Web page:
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Africa’s Little Cats

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Africa’s Big Cats receive most of our attention due to their endangerment and visibility, but Africa is home to another smaller species of wild cats.

These Little Cats, equally impressive as the Big Cats with their sets of skills, are more elusive and harder to spot in the wild, as they mostly avoid humans and other animals.

Here are the four Little Cats of Southern and Eastern Africa:

The African Wild Cat

The African Wild Cat is the ancestor of the domestic cat and an endemic species of wild cat in Africa.  Widespread throughout the continent, excluding the Sahara and rainforests, these animals look more like pets than wild cats.

The average size of the African Wild Cat is around 45-75cm (17-30 inches) long. They have a distinctive tawny-colour on their upper ears and are mostly nocturnal, preying on mice and other small animals.

The Black-Footed Cat

The Black-Footed Cat gets its name, yes you guessed it, from its black feet. These little cats are the smallest of Africa’s wild cats, weighing around at only 2kg (4½ pounds), but they are also the most dangerous to their prey, with a 60% kill rate!  Typically living in savannas, grasslands and semi-desert areas, the Black-Footed Cat preys on small animals like birds, rodents and rabbits.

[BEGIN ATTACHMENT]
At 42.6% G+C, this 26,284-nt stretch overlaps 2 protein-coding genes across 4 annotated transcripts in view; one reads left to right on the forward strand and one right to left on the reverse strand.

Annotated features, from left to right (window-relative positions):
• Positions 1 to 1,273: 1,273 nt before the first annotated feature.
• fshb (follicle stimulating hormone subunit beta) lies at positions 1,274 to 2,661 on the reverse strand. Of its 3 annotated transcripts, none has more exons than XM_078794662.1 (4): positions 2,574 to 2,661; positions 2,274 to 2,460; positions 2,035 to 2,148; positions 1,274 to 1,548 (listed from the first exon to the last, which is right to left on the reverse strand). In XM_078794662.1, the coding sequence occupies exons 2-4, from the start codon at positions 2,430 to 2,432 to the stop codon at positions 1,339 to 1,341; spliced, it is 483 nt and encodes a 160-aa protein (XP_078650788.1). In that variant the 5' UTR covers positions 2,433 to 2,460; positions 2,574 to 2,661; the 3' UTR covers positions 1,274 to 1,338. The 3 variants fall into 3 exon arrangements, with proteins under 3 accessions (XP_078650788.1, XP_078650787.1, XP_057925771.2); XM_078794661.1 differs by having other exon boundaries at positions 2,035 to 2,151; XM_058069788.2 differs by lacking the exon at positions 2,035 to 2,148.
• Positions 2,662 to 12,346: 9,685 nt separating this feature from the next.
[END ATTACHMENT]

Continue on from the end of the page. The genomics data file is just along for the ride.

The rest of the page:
These animals are solitary, anti-social creatures and nocturnal. During the day they will rest in abandoned burrows. They absorb moisture from their prey, so rarely drink water.

The Caracal 

The largest of Africa’s small cats, the Caracal can easily be recognised by its distinctive ears, which have black tufts of fur at the tips. These little cats are extremely elusive and difficult to photograph. Caracals prefer savannas, forests and semi-desert areas.

Adult Caracals weigh between 11 to 18kg (25-40 pounds) and they are mostly nocturnal. Their prey consists of rodents, birds and small mammals. Besides reaching high speeds of around 80 km/h (50 mph) in short bursts, these animals can jump up to 5 meters (16 feet) high to snatch birds in flight out of the sky!

The Serval

Larger than the Black-Footed Cat, the Serval is about the same size as the Caracal. They prefer habitats near water and have no set mating season. These little cats are active during the night and day, making them easier to spot in the wild. Their diet consists mainly of rodents.

Servals have very large ears in comparison to their body size. Their ears are used like radars to zone in on the location of their prey. These wild cats are built for height, rather than speed, and they have extremely long legs, the longest legs relative to body size out of any cat species.

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